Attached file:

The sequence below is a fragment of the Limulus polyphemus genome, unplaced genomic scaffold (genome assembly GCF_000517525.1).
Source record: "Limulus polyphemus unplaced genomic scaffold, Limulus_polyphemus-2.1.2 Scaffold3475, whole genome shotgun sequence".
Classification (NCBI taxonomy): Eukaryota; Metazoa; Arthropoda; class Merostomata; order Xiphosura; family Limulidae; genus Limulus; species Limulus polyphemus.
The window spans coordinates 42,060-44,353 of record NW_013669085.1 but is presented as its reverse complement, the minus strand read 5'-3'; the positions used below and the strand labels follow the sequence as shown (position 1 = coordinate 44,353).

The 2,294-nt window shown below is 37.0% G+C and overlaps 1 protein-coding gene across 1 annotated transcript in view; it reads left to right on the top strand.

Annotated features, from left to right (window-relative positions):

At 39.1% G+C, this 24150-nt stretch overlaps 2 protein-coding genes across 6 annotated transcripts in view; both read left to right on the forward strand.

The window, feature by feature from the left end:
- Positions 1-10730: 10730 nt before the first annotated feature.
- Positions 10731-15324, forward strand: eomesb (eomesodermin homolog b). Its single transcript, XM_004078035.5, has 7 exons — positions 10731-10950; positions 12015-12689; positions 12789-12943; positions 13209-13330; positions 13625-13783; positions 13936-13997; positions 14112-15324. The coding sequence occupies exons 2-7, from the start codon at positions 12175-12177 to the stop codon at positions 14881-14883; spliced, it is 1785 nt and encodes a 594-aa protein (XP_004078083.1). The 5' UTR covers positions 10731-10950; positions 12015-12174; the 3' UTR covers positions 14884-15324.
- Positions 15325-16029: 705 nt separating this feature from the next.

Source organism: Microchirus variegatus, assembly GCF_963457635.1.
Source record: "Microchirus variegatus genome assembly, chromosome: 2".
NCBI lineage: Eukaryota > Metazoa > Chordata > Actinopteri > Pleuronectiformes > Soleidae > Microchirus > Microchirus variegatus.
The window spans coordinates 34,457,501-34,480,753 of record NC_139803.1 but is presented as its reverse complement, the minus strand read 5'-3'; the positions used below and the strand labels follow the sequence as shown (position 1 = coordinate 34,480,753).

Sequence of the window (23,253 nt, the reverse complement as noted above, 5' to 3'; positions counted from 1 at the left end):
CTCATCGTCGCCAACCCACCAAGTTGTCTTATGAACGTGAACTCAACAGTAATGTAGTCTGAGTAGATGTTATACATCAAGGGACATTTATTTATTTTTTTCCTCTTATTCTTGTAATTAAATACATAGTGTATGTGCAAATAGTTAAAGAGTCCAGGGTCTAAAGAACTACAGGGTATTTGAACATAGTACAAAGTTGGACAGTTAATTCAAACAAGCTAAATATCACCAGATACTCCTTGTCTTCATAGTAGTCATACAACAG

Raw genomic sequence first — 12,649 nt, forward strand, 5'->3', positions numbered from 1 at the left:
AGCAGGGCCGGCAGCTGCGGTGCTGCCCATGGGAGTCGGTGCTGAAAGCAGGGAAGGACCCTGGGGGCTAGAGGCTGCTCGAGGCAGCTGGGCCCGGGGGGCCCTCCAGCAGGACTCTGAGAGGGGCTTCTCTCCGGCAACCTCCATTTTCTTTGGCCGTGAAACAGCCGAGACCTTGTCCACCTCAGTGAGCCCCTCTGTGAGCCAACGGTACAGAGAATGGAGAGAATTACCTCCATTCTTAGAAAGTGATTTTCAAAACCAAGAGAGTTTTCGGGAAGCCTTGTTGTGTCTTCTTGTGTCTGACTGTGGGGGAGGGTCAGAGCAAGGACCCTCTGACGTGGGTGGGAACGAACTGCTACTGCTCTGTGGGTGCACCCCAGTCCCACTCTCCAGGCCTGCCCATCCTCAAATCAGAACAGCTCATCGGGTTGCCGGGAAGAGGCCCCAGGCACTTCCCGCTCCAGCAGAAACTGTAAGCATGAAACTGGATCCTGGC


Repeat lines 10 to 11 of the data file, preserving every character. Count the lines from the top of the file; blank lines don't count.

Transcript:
- Positions 10731-15324, forward strand: eomesb (eomesodermin homolog b). Its single transcript, XM_004078035.5, has 7 exons — positions 10731-10950; positions 12015-12689; positions 12789-12943; positions 13209-13330; positions 13625-13783; positions 13936-13997; positions 14112-15324. The coding sequence occupies exons 2-7, from the start codon at positions 12175-12177 to the stop codon at positions 14881-14883; spliced, it is 1785 nt and encodes a 594-aa protein (XP_004078083.1). The 5' UTR covers positions 10731-10950; positions 12015-12174; the 3' UTR covers positions 14884-15324.
- Positions 15325-16029: 705 nt separating this feature from the next.